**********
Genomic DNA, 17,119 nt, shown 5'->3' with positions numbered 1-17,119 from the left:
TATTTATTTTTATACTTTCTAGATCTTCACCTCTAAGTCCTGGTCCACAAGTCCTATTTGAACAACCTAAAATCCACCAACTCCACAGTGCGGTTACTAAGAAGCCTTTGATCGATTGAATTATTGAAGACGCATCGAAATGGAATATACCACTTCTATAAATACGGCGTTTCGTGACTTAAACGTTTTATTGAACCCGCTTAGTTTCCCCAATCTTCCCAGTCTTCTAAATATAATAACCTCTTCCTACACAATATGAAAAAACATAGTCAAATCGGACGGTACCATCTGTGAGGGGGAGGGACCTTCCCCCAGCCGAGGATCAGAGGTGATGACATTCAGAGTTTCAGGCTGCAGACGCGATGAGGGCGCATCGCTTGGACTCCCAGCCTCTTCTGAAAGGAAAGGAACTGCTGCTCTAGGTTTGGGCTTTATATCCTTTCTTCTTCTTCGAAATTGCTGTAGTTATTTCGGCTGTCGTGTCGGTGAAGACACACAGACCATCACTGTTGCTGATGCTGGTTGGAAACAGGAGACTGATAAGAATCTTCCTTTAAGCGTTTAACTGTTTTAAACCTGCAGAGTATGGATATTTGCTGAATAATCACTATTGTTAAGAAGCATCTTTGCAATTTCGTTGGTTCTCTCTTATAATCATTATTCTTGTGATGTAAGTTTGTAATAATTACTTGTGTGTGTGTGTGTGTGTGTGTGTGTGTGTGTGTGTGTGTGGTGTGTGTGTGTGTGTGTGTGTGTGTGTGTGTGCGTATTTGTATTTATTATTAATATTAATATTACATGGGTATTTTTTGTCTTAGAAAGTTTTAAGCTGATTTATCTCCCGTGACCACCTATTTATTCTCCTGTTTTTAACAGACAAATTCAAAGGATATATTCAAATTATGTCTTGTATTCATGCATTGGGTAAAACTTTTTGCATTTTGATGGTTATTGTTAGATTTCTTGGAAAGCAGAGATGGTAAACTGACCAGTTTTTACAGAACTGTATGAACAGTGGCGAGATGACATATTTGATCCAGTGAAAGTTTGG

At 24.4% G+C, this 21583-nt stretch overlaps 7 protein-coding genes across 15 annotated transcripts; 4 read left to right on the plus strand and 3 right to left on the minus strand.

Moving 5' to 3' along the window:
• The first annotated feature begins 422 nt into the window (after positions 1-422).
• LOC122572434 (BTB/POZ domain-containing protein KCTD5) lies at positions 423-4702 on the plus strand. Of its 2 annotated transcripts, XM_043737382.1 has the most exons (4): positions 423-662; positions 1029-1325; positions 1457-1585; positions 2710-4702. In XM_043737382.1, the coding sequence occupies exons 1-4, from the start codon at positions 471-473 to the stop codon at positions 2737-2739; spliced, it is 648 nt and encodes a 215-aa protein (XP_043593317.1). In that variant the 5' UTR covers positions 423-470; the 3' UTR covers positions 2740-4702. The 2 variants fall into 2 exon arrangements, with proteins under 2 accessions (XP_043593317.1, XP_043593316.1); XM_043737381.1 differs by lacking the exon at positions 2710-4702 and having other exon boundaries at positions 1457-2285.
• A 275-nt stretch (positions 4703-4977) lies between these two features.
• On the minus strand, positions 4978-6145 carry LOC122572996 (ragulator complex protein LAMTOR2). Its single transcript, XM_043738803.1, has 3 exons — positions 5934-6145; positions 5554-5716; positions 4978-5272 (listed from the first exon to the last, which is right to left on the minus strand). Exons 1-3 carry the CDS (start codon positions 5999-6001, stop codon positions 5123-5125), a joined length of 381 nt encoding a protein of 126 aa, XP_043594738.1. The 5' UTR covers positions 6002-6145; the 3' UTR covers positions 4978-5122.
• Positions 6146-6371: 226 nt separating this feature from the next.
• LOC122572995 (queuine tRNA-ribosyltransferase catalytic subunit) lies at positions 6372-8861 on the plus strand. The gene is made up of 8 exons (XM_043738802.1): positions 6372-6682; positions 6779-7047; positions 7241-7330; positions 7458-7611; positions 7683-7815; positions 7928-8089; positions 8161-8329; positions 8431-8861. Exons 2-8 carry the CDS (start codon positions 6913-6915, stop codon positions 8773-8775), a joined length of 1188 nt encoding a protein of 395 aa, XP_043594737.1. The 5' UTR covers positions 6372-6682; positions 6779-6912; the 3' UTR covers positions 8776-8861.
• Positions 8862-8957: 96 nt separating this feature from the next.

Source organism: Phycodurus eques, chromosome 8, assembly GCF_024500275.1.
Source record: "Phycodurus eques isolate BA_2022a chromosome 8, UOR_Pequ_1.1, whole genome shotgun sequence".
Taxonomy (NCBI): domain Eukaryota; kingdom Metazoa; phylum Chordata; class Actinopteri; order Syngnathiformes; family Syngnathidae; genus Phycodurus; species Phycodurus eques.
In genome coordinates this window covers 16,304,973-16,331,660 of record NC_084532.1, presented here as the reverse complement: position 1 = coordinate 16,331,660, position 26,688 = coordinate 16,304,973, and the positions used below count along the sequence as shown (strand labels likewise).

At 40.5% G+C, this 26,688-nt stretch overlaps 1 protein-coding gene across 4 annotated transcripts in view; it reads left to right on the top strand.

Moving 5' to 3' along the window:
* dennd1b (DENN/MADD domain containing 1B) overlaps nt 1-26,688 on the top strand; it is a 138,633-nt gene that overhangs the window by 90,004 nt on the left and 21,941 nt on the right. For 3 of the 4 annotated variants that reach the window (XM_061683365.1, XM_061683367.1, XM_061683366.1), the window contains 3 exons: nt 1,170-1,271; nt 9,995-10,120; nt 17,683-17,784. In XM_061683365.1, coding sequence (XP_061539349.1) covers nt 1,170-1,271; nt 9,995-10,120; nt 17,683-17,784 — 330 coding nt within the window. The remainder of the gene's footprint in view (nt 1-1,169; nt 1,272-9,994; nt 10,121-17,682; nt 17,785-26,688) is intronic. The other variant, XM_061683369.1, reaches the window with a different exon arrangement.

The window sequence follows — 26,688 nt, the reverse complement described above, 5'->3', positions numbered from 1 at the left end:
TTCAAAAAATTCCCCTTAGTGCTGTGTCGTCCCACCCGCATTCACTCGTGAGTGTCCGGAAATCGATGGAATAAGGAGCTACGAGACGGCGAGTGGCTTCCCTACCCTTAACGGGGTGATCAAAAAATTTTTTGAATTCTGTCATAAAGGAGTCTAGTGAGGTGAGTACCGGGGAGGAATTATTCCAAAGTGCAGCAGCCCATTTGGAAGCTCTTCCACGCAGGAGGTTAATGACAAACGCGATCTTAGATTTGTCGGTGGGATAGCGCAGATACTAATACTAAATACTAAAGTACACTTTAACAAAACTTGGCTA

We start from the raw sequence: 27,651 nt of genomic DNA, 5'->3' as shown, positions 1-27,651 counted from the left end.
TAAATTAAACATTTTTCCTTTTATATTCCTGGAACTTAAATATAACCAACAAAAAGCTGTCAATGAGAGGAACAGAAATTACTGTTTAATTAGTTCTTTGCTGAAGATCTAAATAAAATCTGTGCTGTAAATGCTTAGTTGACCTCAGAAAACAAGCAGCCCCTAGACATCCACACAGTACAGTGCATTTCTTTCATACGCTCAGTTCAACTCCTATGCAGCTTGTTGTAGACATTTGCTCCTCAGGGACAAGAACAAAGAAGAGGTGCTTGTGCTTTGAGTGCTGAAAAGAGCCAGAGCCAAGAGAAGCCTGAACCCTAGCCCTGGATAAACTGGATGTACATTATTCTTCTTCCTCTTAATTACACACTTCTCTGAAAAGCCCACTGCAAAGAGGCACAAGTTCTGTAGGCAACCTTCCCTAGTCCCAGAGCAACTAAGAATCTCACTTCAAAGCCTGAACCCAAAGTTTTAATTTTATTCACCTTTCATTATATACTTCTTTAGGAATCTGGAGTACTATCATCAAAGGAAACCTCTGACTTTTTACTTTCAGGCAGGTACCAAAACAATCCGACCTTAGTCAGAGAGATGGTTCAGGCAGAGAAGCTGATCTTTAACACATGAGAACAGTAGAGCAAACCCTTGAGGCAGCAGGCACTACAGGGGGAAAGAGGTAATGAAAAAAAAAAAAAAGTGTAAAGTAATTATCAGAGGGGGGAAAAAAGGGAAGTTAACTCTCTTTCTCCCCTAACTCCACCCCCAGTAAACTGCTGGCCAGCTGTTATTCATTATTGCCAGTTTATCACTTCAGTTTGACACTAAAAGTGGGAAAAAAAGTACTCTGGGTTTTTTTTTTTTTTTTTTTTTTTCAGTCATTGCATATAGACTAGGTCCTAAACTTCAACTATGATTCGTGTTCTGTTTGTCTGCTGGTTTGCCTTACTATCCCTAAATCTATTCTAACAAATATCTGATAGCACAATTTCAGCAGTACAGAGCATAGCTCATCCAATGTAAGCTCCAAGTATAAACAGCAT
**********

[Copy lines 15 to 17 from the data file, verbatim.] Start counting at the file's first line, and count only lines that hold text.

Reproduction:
In genome coordinates this window covers 16,304,973-16,331,660 of record NC_084532.1, presented here as the reverse complement: position 1 = coordinate 16,331,660, position 26,688 = coordinate 16,304,973, and the positions used below count along the sequence as shown (strand labels likewise).

At 40.5% G+C, this 26,688-nt stretch overlaps 1 protein-coding gene across 4 annotated transcripts in view; it reads left to right on the top strand.

Moving 5' to 3' along the window: